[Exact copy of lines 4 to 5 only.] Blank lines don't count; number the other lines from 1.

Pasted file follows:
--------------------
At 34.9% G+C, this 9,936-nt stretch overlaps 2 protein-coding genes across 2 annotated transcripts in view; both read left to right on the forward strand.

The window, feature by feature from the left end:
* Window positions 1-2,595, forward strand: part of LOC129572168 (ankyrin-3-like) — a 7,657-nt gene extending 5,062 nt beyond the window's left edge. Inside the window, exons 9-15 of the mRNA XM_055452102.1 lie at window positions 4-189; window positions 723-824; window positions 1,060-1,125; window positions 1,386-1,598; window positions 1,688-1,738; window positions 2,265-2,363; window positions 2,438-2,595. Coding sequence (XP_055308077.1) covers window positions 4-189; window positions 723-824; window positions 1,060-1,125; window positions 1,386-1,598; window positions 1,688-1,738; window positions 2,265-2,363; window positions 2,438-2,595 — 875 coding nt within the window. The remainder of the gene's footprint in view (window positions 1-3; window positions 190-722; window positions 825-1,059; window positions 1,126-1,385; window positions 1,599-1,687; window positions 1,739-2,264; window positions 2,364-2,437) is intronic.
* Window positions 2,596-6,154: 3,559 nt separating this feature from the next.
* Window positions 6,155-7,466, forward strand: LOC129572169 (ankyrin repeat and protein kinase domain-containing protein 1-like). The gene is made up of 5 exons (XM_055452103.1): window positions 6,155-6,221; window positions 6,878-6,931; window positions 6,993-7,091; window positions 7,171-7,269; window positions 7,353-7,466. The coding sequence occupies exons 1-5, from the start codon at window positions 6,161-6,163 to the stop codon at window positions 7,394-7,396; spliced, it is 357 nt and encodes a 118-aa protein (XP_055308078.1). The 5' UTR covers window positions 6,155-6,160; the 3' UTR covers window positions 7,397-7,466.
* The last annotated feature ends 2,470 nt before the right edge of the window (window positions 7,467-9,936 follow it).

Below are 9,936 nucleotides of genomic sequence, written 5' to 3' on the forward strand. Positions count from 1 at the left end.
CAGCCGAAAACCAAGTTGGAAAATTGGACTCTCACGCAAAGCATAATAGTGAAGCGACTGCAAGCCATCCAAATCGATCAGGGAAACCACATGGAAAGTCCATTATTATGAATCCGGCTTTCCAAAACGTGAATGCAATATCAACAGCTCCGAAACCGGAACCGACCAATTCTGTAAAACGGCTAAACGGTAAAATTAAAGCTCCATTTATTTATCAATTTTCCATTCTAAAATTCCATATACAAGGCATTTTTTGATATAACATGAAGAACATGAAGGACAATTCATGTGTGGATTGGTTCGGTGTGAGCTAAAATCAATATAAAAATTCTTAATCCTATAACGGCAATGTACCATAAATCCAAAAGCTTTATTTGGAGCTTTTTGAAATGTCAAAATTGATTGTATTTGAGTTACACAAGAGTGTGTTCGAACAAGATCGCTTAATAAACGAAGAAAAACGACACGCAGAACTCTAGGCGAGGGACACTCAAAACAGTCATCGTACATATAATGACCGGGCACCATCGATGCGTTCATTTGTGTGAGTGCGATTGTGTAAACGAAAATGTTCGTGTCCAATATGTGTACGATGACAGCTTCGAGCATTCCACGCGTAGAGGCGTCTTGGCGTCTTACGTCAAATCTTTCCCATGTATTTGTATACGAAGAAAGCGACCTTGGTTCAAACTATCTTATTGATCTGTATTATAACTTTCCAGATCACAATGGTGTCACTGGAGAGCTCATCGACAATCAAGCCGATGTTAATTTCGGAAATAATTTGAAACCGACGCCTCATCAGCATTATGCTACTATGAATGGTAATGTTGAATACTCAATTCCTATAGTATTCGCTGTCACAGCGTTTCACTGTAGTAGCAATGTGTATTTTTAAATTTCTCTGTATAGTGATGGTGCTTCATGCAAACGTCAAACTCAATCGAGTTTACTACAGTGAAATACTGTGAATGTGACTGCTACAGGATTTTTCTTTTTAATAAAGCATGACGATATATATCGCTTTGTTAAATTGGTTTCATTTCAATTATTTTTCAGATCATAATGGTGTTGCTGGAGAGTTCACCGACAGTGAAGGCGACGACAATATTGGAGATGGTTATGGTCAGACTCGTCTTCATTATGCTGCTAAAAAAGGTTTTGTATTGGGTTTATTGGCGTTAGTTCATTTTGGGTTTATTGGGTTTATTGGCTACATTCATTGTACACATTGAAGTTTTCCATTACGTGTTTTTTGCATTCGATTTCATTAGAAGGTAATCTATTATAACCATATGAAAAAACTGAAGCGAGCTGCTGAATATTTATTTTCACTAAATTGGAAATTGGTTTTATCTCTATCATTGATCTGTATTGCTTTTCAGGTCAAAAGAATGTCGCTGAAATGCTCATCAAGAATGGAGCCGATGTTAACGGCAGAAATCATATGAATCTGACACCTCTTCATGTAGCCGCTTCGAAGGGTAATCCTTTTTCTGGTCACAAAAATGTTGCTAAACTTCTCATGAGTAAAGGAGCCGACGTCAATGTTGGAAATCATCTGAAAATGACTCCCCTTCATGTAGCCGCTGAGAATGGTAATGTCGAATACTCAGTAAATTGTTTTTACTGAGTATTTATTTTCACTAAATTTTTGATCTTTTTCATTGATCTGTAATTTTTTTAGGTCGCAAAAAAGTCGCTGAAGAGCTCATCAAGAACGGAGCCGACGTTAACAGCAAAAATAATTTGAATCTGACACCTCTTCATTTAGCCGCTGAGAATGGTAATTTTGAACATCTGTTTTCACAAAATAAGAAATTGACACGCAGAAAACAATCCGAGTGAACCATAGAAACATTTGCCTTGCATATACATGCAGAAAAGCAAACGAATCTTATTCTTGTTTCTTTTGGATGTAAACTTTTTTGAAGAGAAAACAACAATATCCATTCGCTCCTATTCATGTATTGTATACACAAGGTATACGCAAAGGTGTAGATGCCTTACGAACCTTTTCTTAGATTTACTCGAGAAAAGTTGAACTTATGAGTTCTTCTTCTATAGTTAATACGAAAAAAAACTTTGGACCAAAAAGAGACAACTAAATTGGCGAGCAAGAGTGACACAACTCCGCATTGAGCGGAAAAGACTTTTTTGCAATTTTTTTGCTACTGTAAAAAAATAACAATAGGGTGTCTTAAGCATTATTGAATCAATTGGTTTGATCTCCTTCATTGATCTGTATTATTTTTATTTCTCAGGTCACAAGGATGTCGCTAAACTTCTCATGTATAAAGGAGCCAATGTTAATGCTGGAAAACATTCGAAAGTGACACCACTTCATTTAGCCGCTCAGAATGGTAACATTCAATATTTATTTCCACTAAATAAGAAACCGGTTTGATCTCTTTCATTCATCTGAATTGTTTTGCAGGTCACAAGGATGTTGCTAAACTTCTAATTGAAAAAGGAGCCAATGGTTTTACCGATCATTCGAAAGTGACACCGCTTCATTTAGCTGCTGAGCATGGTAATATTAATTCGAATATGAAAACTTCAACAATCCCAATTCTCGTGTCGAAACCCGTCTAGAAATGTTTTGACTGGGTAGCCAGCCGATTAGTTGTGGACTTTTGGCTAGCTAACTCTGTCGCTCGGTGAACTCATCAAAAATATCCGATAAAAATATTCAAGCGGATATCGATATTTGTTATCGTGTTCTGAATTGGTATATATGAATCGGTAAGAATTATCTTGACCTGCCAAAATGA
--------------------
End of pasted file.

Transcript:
* Window positions 2,596-6,154: 3,559 nt separating this feature from the next.
* Window positions 6,155-7,466, forward strand: LOC129572169 (ankyrin repeat and protein kinase domain-containing protein 1-like). The gene is made up of 5 exons (XM_055452103.1): window positions 6,155-6,221; window positions 6,878-6,931; window positions 6,993-7,091; window positions 7,171-7,269; window positions 7,353-7,466. The coding sequence occupies exons 1-5, from the start codon at window positions 6,161-6,163 to the stop codon at window positions 7,394-7,396; spliced, it is 357 nt and encodes a 118-aa protein (XP_055308078.1). The 5' UTR covers window positions 6,155-6,160; the 3' UTR covers window positions 7,397-7,466.